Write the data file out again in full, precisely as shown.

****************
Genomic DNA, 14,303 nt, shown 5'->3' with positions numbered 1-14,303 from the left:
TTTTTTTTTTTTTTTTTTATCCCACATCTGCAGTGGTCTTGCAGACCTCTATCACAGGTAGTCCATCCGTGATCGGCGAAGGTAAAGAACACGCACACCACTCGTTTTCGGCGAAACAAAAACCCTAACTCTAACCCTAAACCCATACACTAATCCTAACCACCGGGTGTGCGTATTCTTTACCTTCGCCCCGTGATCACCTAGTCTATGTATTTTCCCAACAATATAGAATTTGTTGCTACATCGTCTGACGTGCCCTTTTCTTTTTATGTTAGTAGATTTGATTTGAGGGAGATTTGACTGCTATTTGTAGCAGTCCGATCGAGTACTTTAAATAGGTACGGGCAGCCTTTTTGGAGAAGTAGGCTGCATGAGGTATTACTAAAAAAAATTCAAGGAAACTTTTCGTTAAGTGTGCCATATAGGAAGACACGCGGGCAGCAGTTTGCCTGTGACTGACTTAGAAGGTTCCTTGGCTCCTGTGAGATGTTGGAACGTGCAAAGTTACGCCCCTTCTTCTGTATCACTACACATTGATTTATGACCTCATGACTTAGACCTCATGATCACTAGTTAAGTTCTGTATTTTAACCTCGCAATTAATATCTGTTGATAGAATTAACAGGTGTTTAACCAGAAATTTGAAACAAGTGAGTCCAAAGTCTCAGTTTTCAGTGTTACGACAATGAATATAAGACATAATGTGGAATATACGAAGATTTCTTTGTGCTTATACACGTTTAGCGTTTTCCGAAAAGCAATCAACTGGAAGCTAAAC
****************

Genomic DNA, 14,303 nt, shown 5'->3' with positions numbered 1-14,303 from the left:
TTTTTTTTTTTTTTTTTTATCCCACATCTGCAGTGGTCTTGCAGACCTCTATCACAGGTAGTCCATCCGTGATCGGCGAAGGTAAAGAACACGCACACCACTCGTTTTCGGCGAAACAAAAACCCTAACTCTAACCCTAAACCCATACACTAATCCTAACCACCGGGTGTGCGTATTCTTTACCTTCGCCCCGTGATCACCTAGTCTATGTATTTTCCCAACAATATAGAATTTGTTGCTACATCGTCTGACGTGCCCTTTTCTTTTTATGTTAGTAGATTTGATTTGAGGGAGATTTGACTGCTATTTGTAGCAGTCCGATCGAGTACTTTAAATAGGTACGGGCAGCCTTTTTGGAGAAGTAGGCTGCATGAGGTATTACTAAAAAAAATTCAAGGAAACTTTTCGTTAAGTGTGCCATATAGGAAGACACGCGGGCAGCAGTTTGCCTGTGACTGACTTAGAAGGTTCCTTGGCTCCTGTGAGATGTTGGAACGTGCAAAGTTACGCCCCTTCTTCTGTATCACTACACATTGATTTATGACCTCATGACTTAGACCTCATGATCACTAGTTAAGTTCTGTATTTTAACCTCGCAATTAATATCTGTTGATAGAATTAACAGGTGTTTAACCAGAAATTTGAAACAAGTGAGTCCAAAGTCTCAGTTTTCAGTGTTACGACAATGAATATAAGACATAATGTGGAATATACGAAGATTTCTTTGTGCTTATACACGTTTAGCGTTTTCCGAAAAGCAATCAACTGGAAGCTAAAC